We witnessed a stock market rally to start the year, driven by the rationale that the Fed was closer to a target terminal rate and that company profit estimate declines had moderated materially. The result was the S&P 500 climbing 6.28% to start January, with an even sharper rise in the tech-heavy NASDAQ composite. However, this optimism quickly faded as signs that rate hikes were having an economic impact began to emerge. The S&P 500 pulled back in February, but managed to remain positive in March despite turmoil in the banking sector. The S&P 500 finished up 7.50% in the first quarter, even with a challenging macroeconomic backdrop. Despite volatility in the quarter, the market seems to be looking past near-term challenges, encouraged that the banking crisis was managed without broader economic implications and that the Federal Reserve may be close to reaching the terminal rate for interest rates.
Seven out of 11 GICS sectors posted positive returns in the quarter. Technology (+21.82%) was the standout sector, followed by Communications (+20.50%) and Consumer Discretionary (+16.13%). The Real Estate sector fell sharply in February and March in response to banking system unrest and rising concerns around Commercial Real Estate (particularly office space), but still remained slightly positive for the quarter. Energy was among the worst performing sectors in the quarter, down 4.67%. Not surprisingly, the Financials sector was the worst performing sector, down 5.56%, as upheaval in the regional banking sector caused broader fear and contagion.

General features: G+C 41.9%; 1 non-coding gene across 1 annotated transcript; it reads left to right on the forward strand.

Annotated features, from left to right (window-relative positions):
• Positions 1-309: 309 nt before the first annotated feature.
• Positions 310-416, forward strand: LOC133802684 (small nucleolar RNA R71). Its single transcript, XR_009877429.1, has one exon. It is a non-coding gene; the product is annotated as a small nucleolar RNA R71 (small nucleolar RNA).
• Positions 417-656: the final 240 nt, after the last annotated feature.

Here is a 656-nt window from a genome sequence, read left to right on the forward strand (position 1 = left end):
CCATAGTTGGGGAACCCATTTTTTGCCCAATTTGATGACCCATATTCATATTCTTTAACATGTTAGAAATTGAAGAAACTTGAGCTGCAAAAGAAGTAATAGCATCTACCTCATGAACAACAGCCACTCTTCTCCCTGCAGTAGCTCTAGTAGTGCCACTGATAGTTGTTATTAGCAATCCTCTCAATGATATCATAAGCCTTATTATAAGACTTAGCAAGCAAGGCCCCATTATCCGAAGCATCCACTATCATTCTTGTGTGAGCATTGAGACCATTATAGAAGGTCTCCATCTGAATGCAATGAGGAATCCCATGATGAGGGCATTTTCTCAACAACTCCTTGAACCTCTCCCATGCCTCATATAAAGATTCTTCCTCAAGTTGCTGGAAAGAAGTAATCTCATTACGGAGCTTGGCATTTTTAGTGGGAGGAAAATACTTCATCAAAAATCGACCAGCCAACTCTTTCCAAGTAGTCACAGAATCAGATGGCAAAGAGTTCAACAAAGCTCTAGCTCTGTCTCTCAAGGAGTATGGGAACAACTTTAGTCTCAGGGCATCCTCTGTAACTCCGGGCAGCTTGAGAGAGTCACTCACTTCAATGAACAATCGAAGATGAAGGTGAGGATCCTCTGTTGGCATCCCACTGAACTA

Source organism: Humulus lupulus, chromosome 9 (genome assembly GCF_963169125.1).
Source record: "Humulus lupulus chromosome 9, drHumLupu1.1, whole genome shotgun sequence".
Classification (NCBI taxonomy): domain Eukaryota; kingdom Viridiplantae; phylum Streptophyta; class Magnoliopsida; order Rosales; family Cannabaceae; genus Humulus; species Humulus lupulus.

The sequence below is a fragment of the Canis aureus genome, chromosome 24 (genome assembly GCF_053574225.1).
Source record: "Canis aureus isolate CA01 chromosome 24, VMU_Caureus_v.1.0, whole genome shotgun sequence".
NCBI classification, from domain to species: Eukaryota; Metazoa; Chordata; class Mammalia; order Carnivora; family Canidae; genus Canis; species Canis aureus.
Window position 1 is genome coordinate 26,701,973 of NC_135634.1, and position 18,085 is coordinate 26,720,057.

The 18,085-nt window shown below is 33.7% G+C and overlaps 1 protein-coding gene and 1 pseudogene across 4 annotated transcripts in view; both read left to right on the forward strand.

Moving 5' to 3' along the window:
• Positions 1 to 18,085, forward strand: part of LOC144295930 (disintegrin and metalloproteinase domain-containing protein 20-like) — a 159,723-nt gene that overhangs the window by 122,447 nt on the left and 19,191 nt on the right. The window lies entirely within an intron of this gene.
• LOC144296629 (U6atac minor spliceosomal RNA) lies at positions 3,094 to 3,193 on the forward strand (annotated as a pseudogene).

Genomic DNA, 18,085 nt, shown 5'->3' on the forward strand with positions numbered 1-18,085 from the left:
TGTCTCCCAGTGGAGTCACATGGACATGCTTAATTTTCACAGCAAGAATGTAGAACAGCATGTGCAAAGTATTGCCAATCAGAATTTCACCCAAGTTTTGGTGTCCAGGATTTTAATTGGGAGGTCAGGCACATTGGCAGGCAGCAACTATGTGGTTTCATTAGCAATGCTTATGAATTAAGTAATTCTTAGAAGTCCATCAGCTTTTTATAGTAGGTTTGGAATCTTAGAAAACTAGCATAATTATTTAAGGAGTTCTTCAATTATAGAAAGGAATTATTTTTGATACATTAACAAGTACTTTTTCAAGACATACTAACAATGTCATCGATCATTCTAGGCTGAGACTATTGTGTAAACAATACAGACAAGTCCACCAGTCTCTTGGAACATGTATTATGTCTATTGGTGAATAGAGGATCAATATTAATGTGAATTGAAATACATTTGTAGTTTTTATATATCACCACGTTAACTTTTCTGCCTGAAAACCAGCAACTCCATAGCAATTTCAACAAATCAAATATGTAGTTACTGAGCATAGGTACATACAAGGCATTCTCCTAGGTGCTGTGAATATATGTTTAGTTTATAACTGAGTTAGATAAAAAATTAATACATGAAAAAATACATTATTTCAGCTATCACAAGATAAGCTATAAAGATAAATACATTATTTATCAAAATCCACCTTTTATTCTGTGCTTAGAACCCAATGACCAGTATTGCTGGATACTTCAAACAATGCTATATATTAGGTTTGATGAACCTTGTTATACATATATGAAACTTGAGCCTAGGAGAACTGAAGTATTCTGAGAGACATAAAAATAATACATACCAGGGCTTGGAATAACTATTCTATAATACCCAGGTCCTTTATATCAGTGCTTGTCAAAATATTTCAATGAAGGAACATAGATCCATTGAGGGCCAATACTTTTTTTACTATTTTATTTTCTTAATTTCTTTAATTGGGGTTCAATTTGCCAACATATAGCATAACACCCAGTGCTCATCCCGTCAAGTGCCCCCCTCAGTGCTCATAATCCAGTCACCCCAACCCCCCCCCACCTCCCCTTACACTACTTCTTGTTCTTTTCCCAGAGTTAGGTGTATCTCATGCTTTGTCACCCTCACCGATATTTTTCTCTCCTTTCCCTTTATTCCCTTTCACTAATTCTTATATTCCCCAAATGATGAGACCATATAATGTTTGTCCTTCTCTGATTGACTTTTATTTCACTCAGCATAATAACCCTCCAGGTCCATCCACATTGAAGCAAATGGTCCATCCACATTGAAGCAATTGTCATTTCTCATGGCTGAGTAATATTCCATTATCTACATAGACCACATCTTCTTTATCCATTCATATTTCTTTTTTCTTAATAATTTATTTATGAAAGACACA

From a style standpoint, growth outperformed value, with the Russell 1000 Growth index up 14.37% and the Russell 1000 Value index up 1.01%. Growth companies are generally expected to grow their sales and cash flows at a faster pace than the overall market. They can be young, unproven, volatile firms in innovative fields, many of which pay little to no dividend. Moreover, they are generally more sensitive to moves in interest rates as their future cash flows may be less certain and further out into the future. The rate on the 10-year Treasury note peaked in the fourth quarter of last year to 4.25%, but has since fallen to roughly 3.5%, which provided a nice tailwind for Growth stocks.
Another trend was the flight to quality; the S&P 500 Quality Index (+8.11%) significantly outperformed as investors flocked to safe-havens amidst the market volatility. Similarly, Large/Mid Cap outperformed Small Cap, with the Russell 1000 up 7.46% and the Russell 2000 up 2.74% in the quarter.